SPOKANE, Wash. — As a public policy issue, racial profiling is both troubling and difficult to address. It has been made illegal across the country, condemned by law enforcement, community leaders, and members of various ethnic groups. A Washington State University conference to provide a serious discussion of racial profiling issues has been set for Tuesday, Feb. 4, in Spokane.

The racial profiling conference will address the issues as they affect police and sheriff’s departments specifically, and the communities of Washington and the Northwest more generally. Experts participating as speakers and panelists are drawn from the ranks of policing practitioners and academic specialists in racial profiling, from Washington state and across the nation.

The conference is open to the public, with a conference registration fee of $30/ person that includes lunch, attendance at two afternoon panels, and a reception. To request a registration form, contact Holly Tate, program assistant at the Foley Institute, at (509) 335-3477 or via e-mail at htate@wsu.edu.

Keynote speaker is Lorie Fridell, research director of the Police Executive Research Forum, Washington, D.C.

Two panel discussions will address the national picture and the state of Washington what we know and what we don’t know, and issues critical for understanding racial profiling and the public policy response to the challenge of racial profiling, with a discussion of the community and political implications of biased policing.

Panelists will include Geoffrey P. Alpert, professor and chair of the department of criminology and criminal justice, University of South Carolina; Michael Smith, associate professor of criminal justice at WSU Spokane and a nationally recognized expert on racial profiling; Lori Fridell of PERF; Ronal Serpas, Chief, Washington State Patrol; Hubert Williams, president, Police Foundation; Jan Deveny, Washington Association of Sheriffs and Police Chiefs; Roger Bragdon, Chief, Spokane Police Department; Captain Ron Davis of the Oakland (CA) Police Department, representing the National Organization of Black Law Enforcement Executives; and Rick Mendoza, chair of the City of Spokane Police Citizens Advisory Committee, member of the board of directors of Spokane Community Oriented Policing Services, and a former member of the Washington State Commission on Hispanic Affairs.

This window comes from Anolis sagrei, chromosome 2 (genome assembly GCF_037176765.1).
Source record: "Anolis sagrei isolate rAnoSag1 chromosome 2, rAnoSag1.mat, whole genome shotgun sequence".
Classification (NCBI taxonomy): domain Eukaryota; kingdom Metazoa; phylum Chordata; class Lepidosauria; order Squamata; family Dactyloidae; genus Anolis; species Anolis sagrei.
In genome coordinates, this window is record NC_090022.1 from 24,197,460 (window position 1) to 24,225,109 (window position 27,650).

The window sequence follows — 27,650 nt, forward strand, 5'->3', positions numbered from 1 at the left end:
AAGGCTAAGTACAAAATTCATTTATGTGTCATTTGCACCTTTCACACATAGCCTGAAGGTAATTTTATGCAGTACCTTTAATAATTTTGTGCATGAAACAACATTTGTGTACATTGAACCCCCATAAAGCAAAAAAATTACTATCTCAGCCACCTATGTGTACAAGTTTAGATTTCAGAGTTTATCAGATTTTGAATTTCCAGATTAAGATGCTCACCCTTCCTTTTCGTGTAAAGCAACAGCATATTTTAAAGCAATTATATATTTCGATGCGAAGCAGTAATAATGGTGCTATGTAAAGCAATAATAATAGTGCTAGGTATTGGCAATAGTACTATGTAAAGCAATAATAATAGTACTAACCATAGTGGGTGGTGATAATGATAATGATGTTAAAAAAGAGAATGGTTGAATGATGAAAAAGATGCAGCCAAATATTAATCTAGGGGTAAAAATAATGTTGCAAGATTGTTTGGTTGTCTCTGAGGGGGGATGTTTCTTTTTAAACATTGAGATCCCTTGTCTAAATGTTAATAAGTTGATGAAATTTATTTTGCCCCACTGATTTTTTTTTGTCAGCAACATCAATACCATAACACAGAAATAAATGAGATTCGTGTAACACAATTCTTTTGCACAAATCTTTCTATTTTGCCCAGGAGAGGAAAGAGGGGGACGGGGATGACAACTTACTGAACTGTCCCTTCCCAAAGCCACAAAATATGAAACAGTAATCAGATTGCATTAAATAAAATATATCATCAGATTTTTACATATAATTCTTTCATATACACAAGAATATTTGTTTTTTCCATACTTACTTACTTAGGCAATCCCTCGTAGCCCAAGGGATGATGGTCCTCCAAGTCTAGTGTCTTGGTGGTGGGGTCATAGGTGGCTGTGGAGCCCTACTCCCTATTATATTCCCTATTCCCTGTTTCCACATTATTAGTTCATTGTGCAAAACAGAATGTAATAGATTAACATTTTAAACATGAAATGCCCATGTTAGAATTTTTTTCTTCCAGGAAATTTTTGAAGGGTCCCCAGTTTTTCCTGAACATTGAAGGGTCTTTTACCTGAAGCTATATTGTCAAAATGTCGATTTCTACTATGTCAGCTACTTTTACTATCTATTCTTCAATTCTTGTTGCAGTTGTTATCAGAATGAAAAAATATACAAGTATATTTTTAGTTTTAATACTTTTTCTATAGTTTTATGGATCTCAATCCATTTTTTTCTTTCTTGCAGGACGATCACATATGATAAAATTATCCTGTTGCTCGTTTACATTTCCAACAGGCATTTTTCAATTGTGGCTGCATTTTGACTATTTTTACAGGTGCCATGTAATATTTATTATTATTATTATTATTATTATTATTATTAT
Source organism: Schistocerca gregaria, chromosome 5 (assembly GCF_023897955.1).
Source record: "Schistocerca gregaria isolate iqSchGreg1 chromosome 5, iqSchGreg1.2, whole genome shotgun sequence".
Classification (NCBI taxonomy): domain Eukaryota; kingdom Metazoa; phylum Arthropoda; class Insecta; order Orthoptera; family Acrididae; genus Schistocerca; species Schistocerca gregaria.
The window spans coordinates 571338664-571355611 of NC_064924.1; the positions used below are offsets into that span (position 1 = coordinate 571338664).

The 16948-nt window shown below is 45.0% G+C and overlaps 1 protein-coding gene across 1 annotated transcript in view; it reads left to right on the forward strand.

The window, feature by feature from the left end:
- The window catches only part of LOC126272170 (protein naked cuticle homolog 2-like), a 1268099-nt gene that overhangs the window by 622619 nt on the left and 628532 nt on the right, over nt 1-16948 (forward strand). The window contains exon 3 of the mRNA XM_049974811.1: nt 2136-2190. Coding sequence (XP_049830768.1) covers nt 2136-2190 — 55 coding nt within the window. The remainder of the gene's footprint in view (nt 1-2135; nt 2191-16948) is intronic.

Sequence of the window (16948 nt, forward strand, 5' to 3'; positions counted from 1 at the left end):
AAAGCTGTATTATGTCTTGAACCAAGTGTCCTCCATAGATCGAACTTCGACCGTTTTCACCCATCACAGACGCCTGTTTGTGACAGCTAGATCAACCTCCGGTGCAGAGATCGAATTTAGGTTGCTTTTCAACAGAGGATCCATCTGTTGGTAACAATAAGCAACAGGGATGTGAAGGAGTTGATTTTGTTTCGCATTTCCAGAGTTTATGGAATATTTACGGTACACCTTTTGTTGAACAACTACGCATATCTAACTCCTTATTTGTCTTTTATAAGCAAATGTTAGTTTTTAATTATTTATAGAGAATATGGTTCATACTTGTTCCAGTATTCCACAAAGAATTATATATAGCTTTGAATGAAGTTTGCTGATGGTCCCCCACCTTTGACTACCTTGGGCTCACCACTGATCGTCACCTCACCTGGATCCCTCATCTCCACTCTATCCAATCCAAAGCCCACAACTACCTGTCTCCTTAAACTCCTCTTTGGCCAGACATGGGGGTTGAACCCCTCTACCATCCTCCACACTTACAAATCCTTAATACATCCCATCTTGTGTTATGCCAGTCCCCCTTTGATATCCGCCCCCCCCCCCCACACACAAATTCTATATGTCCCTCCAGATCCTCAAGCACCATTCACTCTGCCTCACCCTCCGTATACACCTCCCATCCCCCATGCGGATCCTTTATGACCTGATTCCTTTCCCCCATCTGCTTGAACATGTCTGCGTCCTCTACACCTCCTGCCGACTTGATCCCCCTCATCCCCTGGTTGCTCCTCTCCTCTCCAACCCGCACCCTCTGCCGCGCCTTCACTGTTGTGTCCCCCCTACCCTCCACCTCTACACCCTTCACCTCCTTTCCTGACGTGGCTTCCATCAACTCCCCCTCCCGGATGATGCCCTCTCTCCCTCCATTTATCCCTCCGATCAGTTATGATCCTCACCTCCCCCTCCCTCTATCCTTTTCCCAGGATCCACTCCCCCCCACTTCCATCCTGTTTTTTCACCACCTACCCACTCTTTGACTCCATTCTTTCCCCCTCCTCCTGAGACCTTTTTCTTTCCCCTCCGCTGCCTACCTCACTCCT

The racial profiling conference is presented by the Thomas S. Foley Institute for Public Policy and Public Service at WSU in cooperation with WSU Spokane, the Spokane Police Department, the Washington State Patrol, the Western Regional Institute for Community Oriented Public Safety at WSU Spokane, the Washington State Institute for Community Oriented Policing at WSU Spokane, and the WSU Department of Political Science/Criminal Justice.

Related web sites:
WSU Spokane: www.spokane.wsu.edu
Thomas S. Foley Institute for Public Policy and Public Service: libarts.wsu.edu/foleyinst/
Racial Profiling Conference: www.spokane.wsu.edu/racialprofiling
Spokane Police Department: www.spokanepolice.org/
Washington State Patrol: www.wa.gov/wsp/wsphome.htm
Western Regional Institute for Community Oriented Public Safety at WSU Spokane: www.wsicop.spokane.wsu.edu
Washington State Institute for Community Oriented Policing at WSU Spokane: www.wsicop.spokane.wsu.edu
WSU Department of Political Science/ Criminal Justice:
WSU Division of Governmental Studies and Services:
Police Executive Research Forum: www.policeforum.org/
Police Foundation policefoundation.org